Although I don’t teach music - a frog probably has more musical talent than I do - I entirely agree with Peter. This applies just as much to other subjects.

I am frankly astounded and deeply perplexed by Tutorful’s insistence on eliminating F2F teaching entirely. There is absolutely no reason whatsoever why we can’t offer both, and it is mutually beneficial for all involved to have the option of both. In my view, in the majority of cases, F2F is vastly superior; I have the advantage of having several students whom I have tutored both F2F (pre-Covid) and online (during Covid), and there is no doubt that they they a) prefer F2F and b) learn more quickly and easily F2F than online. I don’t deny that online can work well, but I think it is absurd to claim that it can deliver the same quality as F2F in all cases.

There are some topics that are easier to cover online due to being able to share internet pages and other resources, but there are just as many areas that are significantly easier to teach F2F, and those internet resources can still be accessed in a F2F setting through the use of a tablet or phone,

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Unfortunately, Tutorful have taken these decisions by completely bypassing the opinions of tutors - and taking huge decisions like this without consulting its (in-effect) work force is bad practice. It gets even more galling when the decision to go online was communicated so suddenly and so shabbily.

There’s only so much a tutor can achieve with online lessons, but it seems like Tutorful are thinking that because more online lessons can be given by tutors because of no travelling time, that’s what tipped the balance. This decision certainly doesn’t seem to have been taken with any evidence whatsoever that online tuition is better - and if Tutorful’s philosophy is quantity rather than quality, that can be the only way this decision can be understood.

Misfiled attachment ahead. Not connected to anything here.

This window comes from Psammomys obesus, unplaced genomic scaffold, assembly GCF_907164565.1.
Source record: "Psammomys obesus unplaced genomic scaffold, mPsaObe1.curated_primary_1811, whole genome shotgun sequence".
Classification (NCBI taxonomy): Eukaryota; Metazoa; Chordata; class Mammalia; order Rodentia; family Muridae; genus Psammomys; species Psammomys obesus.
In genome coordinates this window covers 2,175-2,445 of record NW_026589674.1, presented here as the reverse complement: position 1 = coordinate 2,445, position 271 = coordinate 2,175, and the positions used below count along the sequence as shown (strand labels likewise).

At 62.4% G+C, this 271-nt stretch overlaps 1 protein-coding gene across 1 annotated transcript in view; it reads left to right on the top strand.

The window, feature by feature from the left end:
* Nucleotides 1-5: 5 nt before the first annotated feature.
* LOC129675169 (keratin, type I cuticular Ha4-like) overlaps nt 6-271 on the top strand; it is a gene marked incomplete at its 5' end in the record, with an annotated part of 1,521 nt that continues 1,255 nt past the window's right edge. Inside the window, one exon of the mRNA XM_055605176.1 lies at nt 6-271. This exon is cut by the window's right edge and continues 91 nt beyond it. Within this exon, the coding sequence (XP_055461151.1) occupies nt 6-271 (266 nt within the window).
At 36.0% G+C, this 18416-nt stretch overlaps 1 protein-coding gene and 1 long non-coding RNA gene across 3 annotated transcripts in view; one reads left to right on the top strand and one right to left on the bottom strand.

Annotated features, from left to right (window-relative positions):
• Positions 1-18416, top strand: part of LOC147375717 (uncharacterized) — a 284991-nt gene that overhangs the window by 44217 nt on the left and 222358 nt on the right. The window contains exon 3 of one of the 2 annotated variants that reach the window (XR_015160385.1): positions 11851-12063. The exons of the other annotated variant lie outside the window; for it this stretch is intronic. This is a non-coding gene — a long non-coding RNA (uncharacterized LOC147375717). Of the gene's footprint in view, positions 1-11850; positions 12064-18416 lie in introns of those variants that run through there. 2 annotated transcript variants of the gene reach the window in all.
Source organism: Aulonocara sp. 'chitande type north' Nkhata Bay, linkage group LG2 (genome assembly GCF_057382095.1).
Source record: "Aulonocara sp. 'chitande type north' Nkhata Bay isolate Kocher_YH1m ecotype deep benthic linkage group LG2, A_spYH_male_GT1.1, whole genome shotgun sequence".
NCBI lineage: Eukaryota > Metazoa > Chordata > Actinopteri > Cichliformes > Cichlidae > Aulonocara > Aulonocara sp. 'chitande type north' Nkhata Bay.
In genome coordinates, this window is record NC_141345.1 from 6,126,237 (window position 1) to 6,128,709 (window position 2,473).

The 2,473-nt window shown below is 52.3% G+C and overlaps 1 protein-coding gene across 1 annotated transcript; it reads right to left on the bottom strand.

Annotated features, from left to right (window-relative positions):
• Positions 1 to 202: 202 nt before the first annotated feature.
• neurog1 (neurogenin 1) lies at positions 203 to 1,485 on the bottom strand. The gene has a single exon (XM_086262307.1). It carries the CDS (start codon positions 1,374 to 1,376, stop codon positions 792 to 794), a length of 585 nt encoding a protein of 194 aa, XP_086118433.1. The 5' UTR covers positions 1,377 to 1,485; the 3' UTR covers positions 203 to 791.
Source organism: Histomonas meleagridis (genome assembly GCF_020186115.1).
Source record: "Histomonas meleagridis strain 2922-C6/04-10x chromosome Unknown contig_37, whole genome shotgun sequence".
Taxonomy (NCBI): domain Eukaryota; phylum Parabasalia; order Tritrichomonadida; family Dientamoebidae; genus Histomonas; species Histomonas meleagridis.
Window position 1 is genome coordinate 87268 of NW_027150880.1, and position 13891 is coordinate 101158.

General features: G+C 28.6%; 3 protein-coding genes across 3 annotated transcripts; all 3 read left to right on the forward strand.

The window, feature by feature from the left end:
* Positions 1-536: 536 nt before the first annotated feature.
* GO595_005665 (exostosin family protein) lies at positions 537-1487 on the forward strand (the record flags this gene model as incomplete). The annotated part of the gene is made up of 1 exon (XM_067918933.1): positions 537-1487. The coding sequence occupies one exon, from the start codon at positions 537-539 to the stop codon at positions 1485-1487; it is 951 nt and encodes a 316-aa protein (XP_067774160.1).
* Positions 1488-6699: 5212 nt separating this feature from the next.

The mere fact that tutors weren’t consulted speaks volumes about how Tutorful thought this would go down amongst the tutors, and they really can’t complain that we constantly argue about the change.

Quoting some made-up poll (I’ll continue to assume it’s made-up because Tutorful have refused requests to show us the evidence) is a pretty lame and unprofessional excuse.

If Tutorful were willing to put their money where its mouth is, they’d conduct a poll asking tutors whether they agree with the decision to do away with F2F. I think they know what the answer would be, but they’ve shown time and again that they don’t want any input from tutors about the direction the company should go.

Anyway, if this turns out to be a bad decision, it’ll be the responsibility of Tutorful 100%.


Thanks Peter! Yes I’ve been letting Tutorful know each time it happens so I hope others do the same.